- From the Forward Voltage drop-down menu, select the appropriate voltage for your LED. It is recommended to set the forward voltage to the first setting above the maximum voltage specified by your LED's datasheet.
- Use the Current Limit slider to set an appropriate limit for your LED. The current limit will be specified in your LED's datasheet.
- Use the large button to toggle power to the LED.
- Use the Duty Cycle slider to precisely control the amount of power supplied to the LED.
Finding The Addressing Information
Before you can access the device in your own code, and from our examples, you'll need to take note of the addressing parameters for your Phidget. These will indicate how the Phidget is physically connected to your application. For simplicity, these parameters can be found by clicking the button at the top of the Control Panel example for that Phidget.
In the Addressing Information window, the section above the line displays information you will need to connect to your Phidget from any application. In particular, note the Channel Class field as this will be the API you will need to use with your Phidget, and the type of example you should use to get started with it. The section below the line provides information about the network the Phidget is connected on if it is attached remotely. Keep track of these parameters moving forward, as you will need them once you start running our examples or your own code.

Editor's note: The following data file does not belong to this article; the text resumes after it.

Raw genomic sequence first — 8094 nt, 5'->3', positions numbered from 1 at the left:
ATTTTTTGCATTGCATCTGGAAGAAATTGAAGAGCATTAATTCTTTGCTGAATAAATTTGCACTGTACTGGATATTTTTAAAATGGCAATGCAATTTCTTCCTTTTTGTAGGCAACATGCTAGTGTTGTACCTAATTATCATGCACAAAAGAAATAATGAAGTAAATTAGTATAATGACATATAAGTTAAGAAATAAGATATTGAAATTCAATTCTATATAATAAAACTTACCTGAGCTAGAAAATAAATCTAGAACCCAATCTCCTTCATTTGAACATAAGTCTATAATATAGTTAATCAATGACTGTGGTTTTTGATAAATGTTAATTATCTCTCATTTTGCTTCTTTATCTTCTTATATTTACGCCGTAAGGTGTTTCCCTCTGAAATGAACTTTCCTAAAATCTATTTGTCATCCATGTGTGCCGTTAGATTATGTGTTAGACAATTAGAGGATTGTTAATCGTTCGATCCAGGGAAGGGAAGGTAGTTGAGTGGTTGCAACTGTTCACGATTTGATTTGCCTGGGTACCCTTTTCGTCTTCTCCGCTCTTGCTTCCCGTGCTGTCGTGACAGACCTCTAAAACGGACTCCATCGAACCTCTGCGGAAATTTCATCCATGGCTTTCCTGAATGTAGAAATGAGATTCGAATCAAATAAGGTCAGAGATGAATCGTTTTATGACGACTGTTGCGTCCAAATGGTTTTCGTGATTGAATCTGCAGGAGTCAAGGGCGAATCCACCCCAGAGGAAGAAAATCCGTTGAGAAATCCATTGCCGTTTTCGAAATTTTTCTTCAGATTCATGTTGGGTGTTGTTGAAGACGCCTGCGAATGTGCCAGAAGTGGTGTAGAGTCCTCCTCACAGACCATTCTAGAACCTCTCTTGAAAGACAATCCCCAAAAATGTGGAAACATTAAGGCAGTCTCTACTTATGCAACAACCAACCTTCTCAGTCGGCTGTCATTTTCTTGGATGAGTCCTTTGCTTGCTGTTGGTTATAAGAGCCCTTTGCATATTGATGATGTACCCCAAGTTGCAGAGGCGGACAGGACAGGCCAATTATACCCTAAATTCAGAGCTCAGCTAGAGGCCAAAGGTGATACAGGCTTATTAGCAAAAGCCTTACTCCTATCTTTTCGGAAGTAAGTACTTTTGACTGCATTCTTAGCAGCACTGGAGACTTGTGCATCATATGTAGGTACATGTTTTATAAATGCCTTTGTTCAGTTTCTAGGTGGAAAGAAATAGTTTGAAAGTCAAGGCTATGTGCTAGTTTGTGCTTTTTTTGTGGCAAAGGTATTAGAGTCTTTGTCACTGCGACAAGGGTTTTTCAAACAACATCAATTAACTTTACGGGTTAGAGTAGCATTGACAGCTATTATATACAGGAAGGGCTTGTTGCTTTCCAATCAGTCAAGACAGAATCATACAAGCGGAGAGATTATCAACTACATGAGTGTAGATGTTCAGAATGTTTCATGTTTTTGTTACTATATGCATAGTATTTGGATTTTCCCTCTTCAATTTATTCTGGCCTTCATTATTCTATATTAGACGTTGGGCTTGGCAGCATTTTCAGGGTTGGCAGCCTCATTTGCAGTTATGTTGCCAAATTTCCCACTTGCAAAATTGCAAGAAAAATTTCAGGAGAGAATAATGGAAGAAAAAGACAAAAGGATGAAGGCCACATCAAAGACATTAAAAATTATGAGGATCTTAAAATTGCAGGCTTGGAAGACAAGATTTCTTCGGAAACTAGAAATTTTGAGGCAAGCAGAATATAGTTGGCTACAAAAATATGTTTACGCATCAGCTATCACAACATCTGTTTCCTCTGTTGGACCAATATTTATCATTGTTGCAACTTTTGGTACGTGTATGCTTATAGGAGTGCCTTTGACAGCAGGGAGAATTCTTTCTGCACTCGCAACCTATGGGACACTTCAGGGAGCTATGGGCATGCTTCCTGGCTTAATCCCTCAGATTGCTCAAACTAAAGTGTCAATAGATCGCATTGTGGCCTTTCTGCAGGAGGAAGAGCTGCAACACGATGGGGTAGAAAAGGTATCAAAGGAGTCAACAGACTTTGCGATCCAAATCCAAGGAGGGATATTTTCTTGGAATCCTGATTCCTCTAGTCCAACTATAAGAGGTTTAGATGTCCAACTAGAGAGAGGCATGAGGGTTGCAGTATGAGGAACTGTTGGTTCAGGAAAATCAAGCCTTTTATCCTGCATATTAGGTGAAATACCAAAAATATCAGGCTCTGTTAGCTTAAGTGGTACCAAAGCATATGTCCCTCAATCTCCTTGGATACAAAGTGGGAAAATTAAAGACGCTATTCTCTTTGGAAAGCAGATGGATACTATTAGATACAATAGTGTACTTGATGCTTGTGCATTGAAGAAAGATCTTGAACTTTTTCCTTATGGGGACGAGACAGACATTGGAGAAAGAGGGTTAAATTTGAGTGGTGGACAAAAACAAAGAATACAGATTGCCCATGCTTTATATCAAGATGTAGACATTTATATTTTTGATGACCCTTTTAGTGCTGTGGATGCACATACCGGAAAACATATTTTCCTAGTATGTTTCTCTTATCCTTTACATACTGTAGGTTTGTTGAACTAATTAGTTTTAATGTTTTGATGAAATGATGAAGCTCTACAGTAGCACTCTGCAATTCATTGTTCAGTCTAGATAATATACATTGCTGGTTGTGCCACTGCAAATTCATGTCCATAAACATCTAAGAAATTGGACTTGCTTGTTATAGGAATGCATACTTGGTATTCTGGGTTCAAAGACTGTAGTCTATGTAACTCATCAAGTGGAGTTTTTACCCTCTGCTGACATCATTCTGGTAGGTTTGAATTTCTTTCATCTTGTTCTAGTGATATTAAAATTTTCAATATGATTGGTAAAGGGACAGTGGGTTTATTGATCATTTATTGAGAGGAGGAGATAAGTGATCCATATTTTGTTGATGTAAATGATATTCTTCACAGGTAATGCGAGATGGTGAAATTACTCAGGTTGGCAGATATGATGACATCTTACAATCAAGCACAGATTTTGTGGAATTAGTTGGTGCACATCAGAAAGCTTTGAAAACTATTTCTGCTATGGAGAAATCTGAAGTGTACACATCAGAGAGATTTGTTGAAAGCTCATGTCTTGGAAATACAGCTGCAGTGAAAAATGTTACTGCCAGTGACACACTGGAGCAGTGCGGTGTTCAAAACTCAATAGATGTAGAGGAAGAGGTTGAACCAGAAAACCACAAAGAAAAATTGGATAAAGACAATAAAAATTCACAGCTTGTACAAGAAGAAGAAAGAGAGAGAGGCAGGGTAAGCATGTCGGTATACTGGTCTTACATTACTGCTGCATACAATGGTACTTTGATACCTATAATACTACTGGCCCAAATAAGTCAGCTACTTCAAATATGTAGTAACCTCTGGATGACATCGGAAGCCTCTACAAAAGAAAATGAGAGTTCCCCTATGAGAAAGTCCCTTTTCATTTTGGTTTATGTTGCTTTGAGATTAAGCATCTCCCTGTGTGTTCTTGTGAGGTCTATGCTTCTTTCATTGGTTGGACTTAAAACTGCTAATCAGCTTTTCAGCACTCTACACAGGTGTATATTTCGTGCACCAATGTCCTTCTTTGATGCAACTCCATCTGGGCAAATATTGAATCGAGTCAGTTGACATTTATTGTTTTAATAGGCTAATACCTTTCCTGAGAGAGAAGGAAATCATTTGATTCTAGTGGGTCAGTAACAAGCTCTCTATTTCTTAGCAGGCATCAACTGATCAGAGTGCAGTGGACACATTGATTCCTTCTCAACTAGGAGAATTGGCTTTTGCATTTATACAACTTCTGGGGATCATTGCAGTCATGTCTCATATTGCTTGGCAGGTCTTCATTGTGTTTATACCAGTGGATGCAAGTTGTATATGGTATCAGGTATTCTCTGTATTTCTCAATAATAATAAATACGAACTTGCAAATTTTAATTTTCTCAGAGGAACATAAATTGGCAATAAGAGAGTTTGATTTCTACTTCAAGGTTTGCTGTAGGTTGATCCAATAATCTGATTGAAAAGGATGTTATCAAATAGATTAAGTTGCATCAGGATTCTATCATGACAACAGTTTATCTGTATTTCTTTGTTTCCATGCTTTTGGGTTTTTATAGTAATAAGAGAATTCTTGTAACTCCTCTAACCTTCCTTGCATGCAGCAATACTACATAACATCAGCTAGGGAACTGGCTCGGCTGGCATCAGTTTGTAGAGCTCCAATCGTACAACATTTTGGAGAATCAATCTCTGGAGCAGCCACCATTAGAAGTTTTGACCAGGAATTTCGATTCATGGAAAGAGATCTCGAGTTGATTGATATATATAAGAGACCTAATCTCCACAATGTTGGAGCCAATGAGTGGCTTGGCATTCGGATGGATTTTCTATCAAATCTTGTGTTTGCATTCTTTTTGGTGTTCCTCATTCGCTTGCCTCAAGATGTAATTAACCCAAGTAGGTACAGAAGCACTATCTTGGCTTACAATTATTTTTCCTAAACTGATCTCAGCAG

Using Your Own Program
You are now ready to start writing your own code for the device. The best way to do that is to start from our Code Samples.
Select your programming language of choice from the drop-down list to get an example for your device. You can use the options provided to further customize the example to best suit your needs.
Once you have your example, you will need to follow the instructions on the page for your programming language to get it running. To find these instructions, select your programming language from the Programming Languages page.
The 1032 uses four controller chips that allow you to vary the current and voltage supplied to each channel. It uses pulse-width modulation to vary the brightness of each LED.
Multiple LEDs on a Single Channel
You can have multiple LEDs hooked up to a single channel on the 1032, (for example, a short string of LEDs) to reduce the amount of wiring, although keep in mind that you'll lose control of the individual lights, and can only toggle or dim the entire string. When using multiple LEDs on a single channel, you'll need to increase the voltage limit for that channel. If the LEDs are too dim at the maximum voltage, you should spread them out to other channels.